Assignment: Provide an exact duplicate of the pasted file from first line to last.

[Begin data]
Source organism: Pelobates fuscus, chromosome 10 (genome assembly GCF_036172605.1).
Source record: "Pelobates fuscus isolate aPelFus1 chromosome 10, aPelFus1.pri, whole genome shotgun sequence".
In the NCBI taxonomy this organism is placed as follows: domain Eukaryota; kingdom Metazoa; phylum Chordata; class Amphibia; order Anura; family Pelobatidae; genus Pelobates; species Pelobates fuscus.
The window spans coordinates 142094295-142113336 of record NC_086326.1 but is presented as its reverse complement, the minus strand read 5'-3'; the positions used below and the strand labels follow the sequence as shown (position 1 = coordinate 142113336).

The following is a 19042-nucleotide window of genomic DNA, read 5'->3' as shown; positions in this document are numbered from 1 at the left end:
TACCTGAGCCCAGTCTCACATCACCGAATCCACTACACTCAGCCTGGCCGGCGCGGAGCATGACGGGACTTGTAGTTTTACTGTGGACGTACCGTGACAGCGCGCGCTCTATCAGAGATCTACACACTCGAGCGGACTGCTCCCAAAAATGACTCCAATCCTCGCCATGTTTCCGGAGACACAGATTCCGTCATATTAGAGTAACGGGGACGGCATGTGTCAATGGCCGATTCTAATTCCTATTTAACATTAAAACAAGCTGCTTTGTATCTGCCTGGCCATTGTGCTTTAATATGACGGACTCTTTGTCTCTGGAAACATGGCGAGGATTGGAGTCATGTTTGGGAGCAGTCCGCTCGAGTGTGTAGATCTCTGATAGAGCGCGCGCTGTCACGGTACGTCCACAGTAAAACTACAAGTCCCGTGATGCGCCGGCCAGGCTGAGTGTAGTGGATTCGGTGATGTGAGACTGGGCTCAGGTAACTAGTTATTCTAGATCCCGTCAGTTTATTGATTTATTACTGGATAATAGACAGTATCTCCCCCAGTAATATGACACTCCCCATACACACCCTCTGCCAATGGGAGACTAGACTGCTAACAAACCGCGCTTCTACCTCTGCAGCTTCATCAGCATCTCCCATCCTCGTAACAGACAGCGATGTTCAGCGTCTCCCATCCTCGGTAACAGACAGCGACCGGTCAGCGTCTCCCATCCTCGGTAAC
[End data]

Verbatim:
Source organism: Pelobates fuscus, chromosome 10 (genome assembly GCF_036172605.1).
Source record: "Pelobates fuscus isolate aPelFus1 chromosome 10, aPelFus1.pri, whole genome shotgun sequence".
In the NCBI taxonomy this organism is placed as follows: domain Eukaryota; kingdom Metazoa; phylum Chordata; class Amphibia; order Anura; family Pelobatidae; genus Pelobates; species Pelobates fuscus.
The window spans coordinates 142094295-142113336 of record NC_086326.1 but is presented as its reverse complement, the minus strand read 5'-3'; the positions used below and the strand labels follow the sequence as shown (position 1 = coordinate 142113336).

The following is a 19042-nucleotide window of genomic DNA, read 5'->3' as shown; positions in this document are numbered from 1 at the left end:
TACCTGAGCCCAGTCTCACATCACCGAATCCACTACACTCAGCCTGGCCGGCGCGGAGCATGACGGGACTTGTAGTTTTACTGTGGACGTACCGTGACAGCGCGCGCTCTATCAGAGATCTACACACTCGAGCGGACTGCTCCCAAAAATGACTCCAATCCTCGCCATGTTTCCGGAGACACAGATTCCGTCATATTAGAGTAACGGGGACGGCATGTGTCAATGGCCGATTCTAATTCCTATTTAACATTAAAACAAGCTGCTTTGTATCTGCCTGGCCATTGTGCTTTAATATGACGGACTCTTTGTCTCTGGAAACATGGCGAGGATTGGAGTCATGTTTGGGAGCAGTCCGCTCGAGTGTGTAGATCTCTGATAGAGCGCGCGCTGTCACGGTACGTCCACAGTAAAACTACAAGTCCCGTGATGCGCCGGCCAGGCTGAGTGTAGTGGATTCGGTGATGTGAGACTGGGCTCAGGTAACTAGTTATTCTAGATCCCGTCAGTTTATTGATTTATTACTGGATAATAGACAGTATCTCCCCCAGTAATATGACACTCCCCATACACACCCTCTGCCAATGGGAGACTAGACTGCTAACAAACCGCGCTTCTACCTCTGCAGCTTCATCAGCATCTCCCATCCTCGTAACAGACAGCGATGTTCAGCGTCTCCCATCCTCGGTAACAGACAGCGACCGGTCAGCGTCTCCCATCCTCGGTAAC